The present difficulties in the housing market are causing some house builders to look at the rental market as a temporary solution. Whilst this will produce income in the short term, it also gives rise to potential VAT problems.

What’s the problem?

If a new house is sold freehold or on a long lease, all the VAT incurred in the build costs is reclaimable. This includes costs in assembling the land bank, professional fees, materials and marketing costs etc. However, if a new house is let on a short lease before it is sold, this will result in a claw-back on some ofthe VAT incurred on build/development costs. (Technically this is because freehold sales and long leaseholds are zero rated for VAT purposes which allows VAT on costs to be recovered. Short leases, on the other hand, are exempt from VAT which means there is no right to VAT recovery on costs).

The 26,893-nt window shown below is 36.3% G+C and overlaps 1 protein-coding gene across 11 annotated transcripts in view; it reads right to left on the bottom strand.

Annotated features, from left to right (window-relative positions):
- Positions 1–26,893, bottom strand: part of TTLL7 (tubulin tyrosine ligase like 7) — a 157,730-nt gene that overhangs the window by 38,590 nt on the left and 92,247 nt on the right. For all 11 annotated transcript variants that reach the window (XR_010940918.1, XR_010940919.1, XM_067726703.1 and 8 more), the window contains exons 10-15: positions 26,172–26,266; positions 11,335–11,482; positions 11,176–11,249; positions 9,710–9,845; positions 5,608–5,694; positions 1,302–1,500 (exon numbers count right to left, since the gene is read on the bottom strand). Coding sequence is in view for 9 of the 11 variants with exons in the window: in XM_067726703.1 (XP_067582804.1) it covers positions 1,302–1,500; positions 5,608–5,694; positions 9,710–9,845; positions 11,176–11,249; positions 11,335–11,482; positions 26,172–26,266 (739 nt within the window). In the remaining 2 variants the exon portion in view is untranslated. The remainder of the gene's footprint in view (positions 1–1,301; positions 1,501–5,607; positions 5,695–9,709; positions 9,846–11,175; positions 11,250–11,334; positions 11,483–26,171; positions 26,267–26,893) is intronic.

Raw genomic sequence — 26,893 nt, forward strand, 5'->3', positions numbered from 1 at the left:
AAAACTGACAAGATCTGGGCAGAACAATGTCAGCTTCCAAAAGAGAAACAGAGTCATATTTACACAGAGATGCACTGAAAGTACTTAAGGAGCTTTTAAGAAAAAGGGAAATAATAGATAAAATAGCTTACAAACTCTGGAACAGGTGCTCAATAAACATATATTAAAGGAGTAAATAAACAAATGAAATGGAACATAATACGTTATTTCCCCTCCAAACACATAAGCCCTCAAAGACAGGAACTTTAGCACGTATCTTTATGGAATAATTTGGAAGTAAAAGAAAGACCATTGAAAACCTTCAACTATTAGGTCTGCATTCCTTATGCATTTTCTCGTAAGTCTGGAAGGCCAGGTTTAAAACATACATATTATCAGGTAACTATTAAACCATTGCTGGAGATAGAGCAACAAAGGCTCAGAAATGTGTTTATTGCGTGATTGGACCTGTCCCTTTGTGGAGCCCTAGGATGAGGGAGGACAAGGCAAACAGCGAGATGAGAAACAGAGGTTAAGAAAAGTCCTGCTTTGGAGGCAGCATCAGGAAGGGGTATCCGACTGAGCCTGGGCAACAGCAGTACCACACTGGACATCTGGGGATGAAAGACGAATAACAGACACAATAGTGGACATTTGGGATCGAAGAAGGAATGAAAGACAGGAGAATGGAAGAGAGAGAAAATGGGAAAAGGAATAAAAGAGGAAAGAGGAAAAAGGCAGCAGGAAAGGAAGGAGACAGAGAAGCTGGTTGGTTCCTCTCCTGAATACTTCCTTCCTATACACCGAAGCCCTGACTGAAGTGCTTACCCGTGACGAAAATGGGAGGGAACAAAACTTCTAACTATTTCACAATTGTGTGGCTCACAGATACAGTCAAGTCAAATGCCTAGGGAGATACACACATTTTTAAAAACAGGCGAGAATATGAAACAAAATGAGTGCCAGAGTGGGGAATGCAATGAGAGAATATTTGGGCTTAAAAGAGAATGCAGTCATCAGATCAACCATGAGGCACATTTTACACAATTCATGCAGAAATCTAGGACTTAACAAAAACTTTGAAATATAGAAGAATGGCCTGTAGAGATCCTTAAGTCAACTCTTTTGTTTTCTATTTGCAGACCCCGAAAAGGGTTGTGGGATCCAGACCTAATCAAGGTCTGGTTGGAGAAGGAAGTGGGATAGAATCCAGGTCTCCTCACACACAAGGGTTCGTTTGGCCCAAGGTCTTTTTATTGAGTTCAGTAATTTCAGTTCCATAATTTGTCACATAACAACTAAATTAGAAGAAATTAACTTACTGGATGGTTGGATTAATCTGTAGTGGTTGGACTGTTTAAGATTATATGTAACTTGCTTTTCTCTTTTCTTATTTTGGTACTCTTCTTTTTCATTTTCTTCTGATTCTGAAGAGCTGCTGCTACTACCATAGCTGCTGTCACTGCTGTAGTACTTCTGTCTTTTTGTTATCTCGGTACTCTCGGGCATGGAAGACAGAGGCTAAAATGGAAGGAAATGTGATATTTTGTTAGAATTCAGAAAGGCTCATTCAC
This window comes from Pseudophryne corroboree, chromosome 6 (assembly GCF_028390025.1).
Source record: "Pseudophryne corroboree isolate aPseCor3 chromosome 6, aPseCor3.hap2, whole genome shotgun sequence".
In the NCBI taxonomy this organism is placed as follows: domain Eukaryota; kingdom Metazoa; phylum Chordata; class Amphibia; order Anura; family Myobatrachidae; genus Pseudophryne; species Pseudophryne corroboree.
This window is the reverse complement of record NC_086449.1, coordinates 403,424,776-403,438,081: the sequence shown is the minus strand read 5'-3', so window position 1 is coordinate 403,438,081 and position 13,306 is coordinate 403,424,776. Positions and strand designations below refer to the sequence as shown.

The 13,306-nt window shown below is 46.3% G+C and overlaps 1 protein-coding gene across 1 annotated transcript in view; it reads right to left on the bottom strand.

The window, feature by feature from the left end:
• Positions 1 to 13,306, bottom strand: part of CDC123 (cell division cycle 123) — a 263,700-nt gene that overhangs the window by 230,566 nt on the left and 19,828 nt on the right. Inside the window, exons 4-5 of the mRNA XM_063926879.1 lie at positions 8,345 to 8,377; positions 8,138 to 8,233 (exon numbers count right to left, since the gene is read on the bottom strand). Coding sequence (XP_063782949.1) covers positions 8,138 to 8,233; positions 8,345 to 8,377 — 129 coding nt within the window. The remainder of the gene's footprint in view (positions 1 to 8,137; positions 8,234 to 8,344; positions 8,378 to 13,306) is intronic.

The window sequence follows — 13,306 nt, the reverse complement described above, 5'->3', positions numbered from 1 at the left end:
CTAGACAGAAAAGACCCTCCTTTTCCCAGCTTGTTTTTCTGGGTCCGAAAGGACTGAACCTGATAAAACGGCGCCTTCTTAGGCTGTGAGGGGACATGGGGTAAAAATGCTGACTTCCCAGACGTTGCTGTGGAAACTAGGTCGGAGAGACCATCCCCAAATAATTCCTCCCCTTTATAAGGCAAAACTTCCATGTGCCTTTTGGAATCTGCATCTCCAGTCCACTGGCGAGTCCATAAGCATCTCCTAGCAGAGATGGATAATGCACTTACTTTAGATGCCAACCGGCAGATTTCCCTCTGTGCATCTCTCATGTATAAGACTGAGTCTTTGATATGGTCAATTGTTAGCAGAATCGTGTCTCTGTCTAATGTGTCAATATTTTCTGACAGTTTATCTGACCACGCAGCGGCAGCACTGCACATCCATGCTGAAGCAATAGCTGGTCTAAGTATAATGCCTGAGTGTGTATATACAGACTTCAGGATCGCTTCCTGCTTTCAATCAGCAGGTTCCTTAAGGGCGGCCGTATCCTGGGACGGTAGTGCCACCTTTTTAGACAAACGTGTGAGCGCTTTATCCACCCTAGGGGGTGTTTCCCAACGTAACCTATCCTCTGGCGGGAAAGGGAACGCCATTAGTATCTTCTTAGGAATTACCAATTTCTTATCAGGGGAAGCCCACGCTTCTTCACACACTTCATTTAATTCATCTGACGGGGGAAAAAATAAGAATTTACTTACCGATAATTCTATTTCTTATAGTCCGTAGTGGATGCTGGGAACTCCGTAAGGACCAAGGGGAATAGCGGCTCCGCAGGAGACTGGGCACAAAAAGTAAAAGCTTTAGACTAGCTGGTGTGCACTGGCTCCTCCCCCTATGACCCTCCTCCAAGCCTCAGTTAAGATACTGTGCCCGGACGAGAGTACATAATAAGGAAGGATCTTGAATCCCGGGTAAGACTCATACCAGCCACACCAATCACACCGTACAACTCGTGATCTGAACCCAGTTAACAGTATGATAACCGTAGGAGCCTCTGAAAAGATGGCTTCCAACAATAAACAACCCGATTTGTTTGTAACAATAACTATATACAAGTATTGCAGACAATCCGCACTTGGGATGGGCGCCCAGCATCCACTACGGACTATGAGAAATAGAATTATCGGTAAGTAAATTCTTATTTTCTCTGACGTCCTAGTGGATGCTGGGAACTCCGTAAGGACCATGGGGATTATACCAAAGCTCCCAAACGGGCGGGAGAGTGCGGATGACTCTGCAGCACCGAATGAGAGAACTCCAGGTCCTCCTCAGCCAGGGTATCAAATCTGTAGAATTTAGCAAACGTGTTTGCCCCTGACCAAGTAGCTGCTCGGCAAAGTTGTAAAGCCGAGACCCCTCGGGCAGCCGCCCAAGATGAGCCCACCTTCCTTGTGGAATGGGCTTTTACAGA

What’s the approach of HM Revenue & Customs (HMR&C)?

When this situation has arisen in the housing market in previous years, HMR&C have insisted on a claw-back of a proportion of VAT reclaimed by the builder during the construction phase. They have announced they will take a similar approach this time and require builders to review the VAT recovery position as soon as they form an intention to enter the rental market.

Is there a solution?

Yes. Depending on the amount of VAT involved, house builders may be able to take advantage of a so-called ‘de minimis’ waiver and avoid a clawback. Otherwise, they will have to agree a basis for apportionment using, for example, ratio of rental income against anticipated future sales value or some other formula which produces a reasonable outcome. Careful consideration needs to be given to the chosen method. Where the VAT amount is significant, the builder can also look at other arrangements such as restructuring the new housing holdings prior to letting, which may largely remove the problem.